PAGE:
That is what atheists want; scientific evidence that God, and the supernatural exist. We Christians flounder about trying to come up with examples from the natural world to show the intricacies of nature, and convince atheists that natural selection is a poor way to explain the massively complex universe around us. We are bound to fail in this manner.
We cannot succeed in conveying "evidence" to atheists, because they have declared themselves the arbiters of what they will consider as evidence, and what they are unwilling to allow in the conversation. It is like a little boy wanting to belong to a club whose members find every reason not to allow him in. First, he needs a blue jacket. He gets one, but it is cerulean, not royal blue. He replaces it with a royal blue jacket, but now the buttons are 2 centimeters too large. He buys yet another jacket, but this one's stitches are too close together. Once more he returns with a blue jacket, but this one was made in China and they require a jacket made only in Belgium. Finally, exhausted from trying to meet a standard that is being controlled by those who don't want him in the first place, he walks away, leaving the club members in their tight little group.
Arguing with an atheist, from a scientific standpoint, is very much like this. You can point out A, B, and C in scientific studies and breakthroughs, but the response will be something like, "Well A was a study done by someone who might believe in God, so it's biased. B might indicate Intelligent Design, but the study was done in such and such a country whose standards are not quite the same as ours. C seems perfectly fine, but it is only one study and doesn't line up with other two that we like better." And so on, and so on. No matter what you bring out, it will never be enough.
Theoretically, atheism might seem intellectually appealing to its proponents, but the problem with atheism, is that no one actually lives in its sphere of thinking. Atheists go home and their everyday lives are much the same as the rest of the world's. They look for love, raise their children, and look for fulfillment in their careers, hobbies, or interests. Unlike what some would insinuate, atheism does not make one a Machiavellian monster, though surely they have their share, as does any group. And that is what is most interesting about atheism. Within the denial of God's existence, there is an implicit indication that there is no Moral Law to which people must ascribe. No God means No Rules. Yet, whenever engaging atheists in discussions, they seem to constantly rely on a set of Moral Laws.
Over and over they will cry for evidence. Why? Because they do not want to believe in something false. They have a quest to seek after Truth. In some ways it is a noble quest, being willing to release all things that might not be true, in order to live in truth. However, if there is no God, and therefore no Moral Law why are they so intent on living "truthfully"? There is no innate goodness in living "truthfully" because there is no "good." Why be outraged when people teach religion? How is it any different than someone teaching a particular dance step, or the way to paint a beautiful picture?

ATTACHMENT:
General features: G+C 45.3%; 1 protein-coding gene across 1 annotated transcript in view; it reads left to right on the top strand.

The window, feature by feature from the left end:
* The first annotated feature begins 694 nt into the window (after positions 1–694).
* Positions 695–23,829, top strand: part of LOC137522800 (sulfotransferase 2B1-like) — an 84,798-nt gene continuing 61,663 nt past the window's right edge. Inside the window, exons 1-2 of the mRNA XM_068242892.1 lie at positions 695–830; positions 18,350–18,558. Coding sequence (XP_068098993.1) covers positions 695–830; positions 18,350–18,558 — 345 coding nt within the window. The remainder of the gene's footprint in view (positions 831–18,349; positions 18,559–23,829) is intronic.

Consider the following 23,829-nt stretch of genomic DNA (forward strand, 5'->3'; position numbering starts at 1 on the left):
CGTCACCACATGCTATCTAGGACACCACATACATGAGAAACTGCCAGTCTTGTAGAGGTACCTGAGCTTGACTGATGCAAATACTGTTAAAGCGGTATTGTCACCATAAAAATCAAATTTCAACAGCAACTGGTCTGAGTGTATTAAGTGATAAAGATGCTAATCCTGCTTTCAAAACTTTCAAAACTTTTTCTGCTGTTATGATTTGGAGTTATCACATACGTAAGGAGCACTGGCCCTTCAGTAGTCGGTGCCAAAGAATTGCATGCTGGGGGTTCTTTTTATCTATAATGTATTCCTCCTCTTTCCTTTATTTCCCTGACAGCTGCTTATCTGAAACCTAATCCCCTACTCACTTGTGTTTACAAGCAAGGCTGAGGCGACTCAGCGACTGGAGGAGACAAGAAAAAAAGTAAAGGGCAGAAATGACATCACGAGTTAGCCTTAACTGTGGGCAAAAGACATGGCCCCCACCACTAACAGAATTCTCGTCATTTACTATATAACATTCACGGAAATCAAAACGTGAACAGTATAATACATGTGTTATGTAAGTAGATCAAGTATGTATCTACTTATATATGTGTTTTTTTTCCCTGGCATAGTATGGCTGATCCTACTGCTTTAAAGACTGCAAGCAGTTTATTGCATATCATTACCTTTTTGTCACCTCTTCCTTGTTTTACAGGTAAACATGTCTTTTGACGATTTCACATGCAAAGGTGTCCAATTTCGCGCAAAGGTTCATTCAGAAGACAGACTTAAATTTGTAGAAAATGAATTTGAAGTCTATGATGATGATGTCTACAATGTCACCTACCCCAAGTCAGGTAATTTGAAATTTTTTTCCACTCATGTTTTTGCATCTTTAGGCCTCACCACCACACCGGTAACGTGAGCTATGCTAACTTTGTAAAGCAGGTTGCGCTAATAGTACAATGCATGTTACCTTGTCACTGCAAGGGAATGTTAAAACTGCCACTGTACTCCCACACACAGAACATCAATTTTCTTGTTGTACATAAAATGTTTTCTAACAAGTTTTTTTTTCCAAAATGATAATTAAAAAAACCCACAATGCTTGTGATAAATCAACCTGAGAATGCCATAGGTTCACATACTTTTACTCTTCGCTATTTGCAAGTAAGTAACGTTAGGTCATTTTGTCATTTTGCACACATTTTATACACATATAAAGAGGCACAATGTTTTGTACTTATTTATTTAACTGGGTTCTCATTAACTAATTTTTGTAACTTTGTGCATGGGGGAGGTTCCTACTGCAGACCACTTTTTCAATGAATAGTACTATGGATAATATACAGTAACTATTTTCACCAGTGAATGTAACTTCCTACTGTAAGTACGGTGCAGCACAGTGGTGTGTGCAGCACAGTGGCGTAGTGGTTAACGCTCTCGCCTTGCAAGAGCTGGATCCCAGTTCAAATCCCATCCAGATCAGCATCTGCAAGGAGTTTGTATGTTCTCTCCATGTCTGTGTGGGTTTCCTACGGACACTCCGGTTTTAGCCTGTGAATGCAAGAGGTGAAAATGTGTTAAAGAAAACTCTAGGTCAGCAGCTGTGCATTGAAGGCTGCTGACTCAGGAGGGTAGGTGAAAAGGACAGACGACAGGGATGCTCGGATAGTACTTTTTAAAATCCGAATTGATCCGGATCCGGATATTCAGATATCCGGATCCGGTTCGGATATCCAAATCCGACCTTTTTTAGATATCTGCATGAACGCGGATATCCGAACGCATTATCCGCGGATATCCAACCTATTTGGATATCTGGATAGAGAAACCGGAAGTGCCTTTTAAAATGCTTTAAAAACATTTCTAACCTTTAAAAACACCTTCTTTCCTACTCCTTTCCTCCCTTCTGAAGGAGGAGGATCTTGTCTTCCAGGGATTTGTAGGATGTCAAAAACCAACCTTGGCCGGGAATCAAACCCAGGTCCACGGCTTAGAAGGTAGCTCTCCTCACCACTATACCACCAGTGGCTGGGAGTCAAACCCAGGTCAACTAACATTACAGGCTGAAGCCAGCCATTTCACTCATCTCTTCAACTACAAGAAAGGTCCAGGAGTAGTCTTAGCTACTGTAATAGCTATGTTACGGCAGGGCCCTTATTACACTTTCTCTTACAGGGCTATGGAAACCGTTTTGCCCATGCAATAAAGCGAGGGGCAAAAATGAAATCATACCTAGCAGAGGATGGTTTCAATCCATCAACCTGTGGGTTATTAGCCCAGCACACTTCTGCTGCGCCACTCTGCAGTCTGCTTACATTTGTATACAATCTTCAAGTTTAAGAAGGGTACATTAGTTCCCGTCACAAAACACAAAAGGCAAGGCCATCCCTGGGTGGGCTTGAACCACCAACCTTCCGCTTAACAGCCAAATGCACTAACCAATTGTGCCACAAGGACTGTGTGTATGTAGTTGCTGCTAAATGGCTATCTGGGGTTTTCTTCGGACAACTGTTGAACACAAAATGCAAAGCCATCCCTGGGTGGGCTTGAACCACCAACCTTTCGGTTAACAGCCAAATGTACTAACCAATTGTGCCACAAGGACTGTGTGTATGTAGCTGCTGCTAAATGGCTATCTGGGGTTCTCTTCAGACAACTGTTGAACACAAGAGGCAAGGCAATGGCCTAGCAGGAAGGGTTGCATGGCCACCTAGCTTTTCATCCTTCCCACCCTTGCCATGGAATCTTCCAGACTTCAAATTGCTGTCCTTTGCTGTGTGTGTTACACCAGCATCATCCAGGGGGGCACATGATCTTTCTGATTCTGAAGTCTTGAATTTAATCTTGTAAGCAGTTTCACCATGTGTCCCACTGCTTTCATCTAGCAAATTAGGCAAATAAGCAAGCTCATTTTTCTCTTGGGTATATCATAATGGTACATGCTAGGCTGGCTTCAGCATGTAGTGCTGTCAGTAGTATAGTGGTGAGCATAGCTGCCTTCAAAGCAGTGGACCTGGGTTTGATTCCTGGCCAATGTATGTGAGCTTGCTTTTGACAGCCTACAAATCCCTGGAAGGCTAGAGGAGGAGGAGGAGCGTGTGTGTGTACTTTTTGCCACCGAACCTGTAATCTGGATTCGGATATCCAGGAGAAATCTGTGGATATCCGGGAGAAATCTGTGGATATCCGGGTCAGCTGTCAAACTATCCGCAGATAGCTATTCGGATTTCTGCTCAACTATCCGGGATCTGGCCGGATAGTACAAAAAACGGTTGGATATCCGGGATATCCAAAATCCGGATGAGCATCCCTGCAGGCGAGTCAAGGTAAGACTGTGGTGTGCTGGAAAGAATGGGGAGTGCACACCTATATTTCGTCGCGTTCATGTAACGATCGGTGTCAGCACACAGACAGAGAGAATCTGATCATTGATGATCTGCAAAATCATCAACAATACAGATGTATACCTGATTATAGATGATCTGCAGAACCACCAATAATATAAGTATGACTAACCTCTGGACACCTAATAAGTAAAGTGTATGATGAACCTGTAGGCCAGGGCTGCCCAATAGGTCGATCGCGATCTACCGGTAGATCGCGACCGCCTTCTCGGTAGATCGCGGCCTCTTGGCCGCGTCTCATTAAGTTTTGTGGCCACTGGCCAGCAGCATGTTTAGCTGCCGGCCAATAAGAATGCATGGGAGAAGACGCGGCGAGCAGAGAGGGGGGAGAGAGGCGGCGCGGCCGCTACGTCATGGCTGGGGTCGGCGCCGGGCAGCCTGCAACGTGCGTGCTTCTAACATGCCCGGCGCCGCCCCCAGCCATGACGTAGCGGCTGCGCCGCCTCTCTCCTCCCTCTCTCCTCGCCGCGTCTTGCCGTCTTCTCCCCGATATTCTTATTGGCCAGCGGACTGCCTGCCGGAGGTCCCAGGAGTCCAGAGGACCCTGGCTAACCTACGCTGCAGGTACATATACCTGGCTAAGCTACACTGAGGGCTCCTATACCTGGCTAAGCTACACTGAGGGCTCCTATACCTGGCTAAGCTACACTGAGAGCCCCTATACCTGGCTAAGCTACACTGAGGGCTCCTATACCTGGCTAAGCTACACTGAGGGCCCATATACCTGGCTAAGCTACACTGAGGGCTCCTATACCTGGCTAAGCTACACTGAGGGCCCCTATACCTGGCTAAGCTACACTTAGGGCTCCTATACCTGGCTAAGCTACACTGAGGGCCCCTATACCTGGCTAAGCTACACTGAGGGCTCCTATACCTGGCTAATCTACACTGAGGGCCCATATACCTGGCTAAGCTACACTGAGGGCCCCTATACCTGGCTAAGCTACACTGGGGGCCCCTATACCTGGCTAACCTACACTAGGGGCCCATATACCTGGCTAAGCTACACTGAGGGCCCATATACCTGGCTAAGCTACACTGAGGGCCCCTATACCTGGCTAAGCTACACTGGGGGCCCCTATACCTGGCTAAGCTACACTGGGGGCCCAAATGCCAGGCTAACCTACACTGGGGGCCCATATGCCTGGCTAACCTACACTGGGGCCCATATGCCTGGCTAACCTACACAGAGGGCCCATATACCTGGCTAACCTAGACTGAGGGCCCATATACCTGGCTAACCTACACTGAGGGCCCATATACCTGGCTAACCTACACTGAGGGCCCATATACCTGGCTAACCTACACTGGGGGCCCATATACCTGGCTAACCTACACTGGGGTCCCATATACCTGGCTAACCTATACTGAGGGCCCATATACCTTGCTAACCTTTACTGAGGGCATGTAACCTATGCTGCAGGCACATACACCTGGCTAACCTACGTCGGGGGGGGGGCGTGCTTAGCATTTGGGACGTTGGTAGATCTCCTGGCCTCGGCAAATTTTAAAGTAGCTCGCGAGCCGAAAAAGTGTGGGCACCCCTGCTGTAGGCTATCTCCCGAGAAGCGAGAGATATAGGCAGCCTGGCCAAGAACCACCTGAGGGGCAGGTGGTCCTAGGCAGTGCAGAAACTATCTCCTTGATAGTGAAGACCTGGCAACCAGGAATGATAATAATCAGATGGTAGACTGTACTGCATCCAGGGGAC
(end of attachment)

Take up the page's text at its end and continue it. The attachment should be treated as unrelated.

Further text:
They will say that they want people to be free. They want to be able to live without the crushing oppression of religion. They will slander religious proponents in the most scathing ways, calling them hypocrites, bigots, and power-hungry maniacs, because they feel that humanity has suffered horribly under religious belief.
From whence comes this "moral" outrage that seethes in atheists? After all, if there is no Moral Law, then injustice and suffering lose their meaning. Why should a human care if people are oppressed or murdered? Do we care if a pack of wolves eviscerates a caribou? If people are simply more evolved animals, than the only Law to which they must answer is that of self-preservation. It would not be wrong to eradicate a people and take over their lands if not doing so meant your family would die. There would be no sense of right or wrong.
Completely frivolous comparison:
On Star Trek, the Vulcans were always portrayed as being highly evolved because they acted only out of logic, not emotion. I always wondered at the portrayal of this concept, because if people lived only out of logic, the world would be a very scary place and Vulcans would be a very evil people--albeit imaginary ones. Logic, in and of itself, would do anything to acquire the goal at hand. As long as the mission is accomplished, who cares how one gets there. Pure logic is about efficiency and ease. It makes more sense to cheat on an exam and get an A, then it does to study and get a B. It would be illogical not to cheat. Therefore, Vulcans should be morally untrustworthy and devious.
Of course, atheists are not Vulcans, their ears aren't pointy enough...and their blood is red, not green....and they've never traveled at warp speed.
Despite the claim that life should be lived purely on rationality and logic, it is impossible. The things that most people live for are completely beyond the scope of scientific logic. There is a push to try and explain away innate morality, intelligence, and self-awareness as nothing more than evolutionary necessities, but that simply doesn't hold water. Morality does not exist outside of God. Arguments can be made about the survival of the species and the need for order, but those also imply that the survival of the species is somehow good, worthy, and more important than the individual--a very morally, altruisitc view.
In some ways, the more atheists fight for Truth, the more they reveal about the reality that there is a Truth to fight for...a way of living and thinking that is right, and a way of living and thinking that is wrong.
Very familiar ideas to those of us who believe in God.